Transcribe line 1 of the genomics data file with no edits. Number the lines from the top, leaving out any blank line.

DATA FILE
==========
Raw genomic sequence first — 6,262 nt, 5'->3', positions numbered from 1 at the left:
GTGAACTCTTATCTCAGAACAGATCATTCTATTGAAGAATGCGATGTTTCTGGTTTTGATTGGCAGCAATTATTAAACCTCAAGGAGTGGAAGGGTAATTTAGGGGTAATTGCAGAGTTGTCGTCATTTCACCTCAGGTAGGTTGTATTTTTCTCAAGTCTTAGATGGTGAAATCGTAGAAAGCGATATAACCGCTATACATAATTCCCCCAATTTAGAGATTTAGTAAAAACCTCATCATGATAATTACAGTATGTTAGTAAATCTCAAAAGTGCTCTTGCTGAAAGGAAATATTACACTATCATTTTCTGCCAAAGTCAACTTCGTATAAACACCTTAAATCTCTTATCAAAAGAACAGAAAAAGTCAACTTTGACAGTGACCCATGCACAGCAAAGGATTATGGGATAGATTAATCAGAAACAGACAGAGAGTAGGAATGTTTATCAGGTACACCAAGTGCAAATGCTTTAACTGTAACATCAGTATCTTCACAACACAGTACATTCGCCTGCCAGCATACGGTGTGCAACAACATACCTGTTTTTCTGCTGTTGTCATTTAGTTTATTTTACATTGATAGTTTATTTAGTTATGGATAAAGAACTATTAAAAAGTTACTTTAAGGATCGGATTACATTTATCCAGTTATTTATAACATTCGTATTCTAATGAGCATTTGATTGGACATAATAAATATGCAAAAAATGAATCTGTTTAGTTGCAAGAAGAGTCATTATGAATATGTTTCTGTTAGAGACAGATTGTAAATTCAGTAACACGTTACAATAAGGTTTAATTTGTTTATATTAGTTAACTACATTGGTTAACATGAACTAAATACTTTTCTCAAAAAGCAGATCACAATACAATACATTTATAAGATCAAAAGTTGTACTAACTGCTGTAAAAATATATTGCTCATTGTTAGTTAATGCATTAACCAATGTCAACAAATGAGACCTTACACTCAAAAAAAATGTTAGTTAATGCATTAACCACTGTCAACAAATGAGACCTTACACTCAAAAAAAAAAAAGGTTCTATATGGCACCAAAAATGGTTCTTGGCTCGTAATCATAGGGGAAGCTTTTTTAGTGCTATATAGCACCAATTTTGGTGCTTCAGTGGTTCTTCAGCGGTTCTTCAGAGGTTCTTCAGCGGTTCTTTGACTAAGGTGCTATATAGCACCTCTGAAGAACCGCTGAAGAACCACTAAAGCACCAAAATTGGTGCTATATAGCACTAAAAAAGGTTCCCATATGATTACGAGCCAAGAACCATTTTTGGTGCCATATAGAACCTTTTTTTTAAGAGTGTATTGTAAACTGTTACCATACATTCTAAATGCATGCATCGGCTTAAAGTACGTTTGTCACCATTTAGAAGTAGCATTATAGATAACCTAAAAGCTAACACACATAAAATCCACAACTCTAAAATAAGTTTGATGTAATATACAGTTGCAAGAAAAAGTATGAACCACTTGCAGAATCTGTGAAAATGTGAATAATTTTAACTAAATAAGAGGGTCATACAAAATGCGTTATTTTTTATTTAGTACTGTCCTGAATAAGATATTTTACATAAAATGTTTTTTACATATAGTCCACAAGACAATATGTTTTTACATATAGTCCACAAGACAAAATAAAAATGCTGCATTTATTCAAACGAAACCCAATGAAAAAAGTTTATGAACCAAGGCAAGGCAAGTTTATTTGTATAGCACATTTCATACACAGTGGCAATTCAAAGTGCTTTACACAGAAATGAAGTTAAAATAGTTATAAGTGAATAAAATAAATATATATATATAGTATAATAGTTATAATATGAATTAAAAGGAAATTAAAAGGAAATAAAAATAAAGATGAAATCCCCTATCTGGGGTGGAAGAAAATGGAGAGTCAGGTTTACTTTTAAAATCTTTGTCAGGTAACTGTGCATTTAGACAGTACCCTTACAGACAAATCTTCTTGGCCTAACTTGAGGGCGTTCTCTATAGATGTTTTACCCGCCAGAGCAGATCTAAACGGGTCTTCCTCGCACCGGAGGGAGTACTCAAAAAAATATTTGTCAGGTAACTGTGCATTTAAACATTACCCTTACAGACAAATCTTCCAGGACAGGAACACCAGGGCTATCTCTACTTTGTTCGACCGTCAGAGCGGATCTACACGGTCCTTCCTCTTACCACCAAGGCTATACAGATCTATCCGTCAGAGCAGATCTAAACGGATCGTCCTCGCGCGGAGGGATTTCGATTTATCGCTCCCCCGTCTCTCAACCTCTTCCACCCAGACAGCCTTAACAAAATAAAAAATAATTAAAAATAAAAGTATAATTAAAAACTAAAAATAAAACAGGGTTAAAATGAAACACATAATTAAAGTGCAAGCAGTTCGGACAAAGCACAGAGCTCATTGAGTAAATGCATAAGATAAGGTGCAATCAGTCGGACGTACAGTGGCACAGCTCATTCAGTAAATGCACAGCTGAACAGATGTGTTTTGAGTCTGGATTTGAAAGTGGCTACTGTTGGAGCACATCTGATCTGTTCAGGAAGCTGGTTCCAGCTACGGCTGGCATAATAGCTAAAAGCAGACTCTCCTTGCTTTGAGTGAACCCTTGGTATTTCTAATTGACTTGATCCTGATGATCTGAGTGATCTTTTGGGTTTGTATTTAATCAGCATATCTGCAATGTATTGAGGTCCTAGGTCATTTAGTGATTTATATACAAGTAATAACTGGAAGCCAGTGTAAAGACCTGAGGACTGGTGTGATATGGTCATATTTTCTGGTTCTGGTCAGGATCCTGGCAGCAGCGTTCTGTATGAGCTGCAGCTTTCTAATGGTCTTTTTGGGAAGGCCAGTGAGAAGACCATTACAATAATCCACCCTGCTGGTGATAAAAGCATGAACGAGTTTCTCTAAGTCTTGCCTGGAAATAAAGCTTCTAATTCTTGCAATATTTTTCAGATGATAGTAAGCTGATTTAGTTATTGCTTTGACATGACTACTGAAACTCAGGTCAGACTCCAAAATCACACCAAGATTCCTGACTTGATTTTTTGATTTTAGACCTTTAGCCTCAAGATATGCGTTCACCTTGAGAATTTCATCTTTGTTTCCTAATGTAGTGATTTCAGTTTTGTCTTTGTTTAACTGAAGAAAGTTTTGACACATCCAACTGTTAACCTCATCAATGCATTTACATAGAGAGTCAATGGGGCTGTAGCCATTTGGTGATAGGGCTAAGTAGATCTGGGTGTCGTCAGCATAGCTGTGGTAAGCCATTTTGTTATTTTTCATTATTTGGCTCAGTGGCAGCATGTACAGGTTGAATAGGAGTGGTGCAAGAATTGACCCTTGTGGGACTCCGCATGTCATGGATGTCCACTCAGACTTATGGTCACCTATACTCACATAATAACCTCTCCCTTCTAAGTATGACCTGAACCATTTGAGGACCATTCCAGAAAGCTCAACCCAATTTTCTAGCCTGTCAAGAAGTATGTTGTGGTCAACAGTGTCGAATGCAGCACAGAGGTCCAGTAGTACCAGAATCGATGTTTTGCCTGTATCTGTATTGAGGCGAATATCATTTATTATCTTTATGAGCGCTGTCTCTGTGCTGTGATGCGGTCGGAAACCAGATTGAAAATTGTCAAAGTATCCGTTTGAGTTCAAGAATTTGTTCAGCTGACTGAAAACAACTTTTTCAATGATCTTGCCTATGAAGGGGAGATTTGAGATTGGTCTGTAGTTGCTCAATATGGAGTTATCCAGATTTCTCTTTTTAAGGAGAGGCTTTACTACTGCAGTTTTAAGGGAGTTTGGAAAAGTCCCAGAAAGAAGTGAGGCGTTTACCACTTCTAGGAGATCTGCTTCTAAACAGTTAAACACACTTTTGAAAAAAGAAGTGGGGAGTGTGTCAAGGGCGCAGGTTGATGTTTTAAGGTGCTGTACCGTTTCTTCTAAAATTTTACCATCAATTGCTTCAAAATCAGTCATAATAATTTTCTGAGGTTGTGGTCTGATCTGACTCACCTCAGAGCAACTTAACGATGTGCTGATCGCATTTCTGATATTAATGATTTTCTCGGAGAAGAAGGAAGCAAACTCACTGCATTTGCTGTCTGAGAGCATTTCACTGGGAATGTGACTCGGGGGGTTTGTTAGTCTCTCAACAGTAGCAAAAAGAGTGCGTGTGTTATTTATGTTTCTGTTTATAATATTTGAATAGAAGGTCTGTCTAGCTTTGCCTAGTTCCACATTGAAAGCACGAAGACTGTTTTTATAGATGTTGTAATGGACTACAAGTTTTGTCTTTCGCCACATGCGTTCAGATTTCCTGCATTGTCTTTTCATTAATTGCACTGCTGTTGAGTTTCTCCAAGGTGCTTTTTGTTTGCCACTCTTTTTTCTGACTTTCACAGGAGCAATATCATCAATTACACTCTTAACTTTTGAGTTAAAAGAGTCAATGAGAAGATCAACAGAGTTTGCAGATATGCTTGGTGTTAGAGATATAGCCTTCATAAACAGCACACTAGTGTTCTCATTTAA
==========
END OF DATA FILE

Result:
Raw genomic sequence first — 6,262 nt, 5'->3', positions numbered from 1 at the left: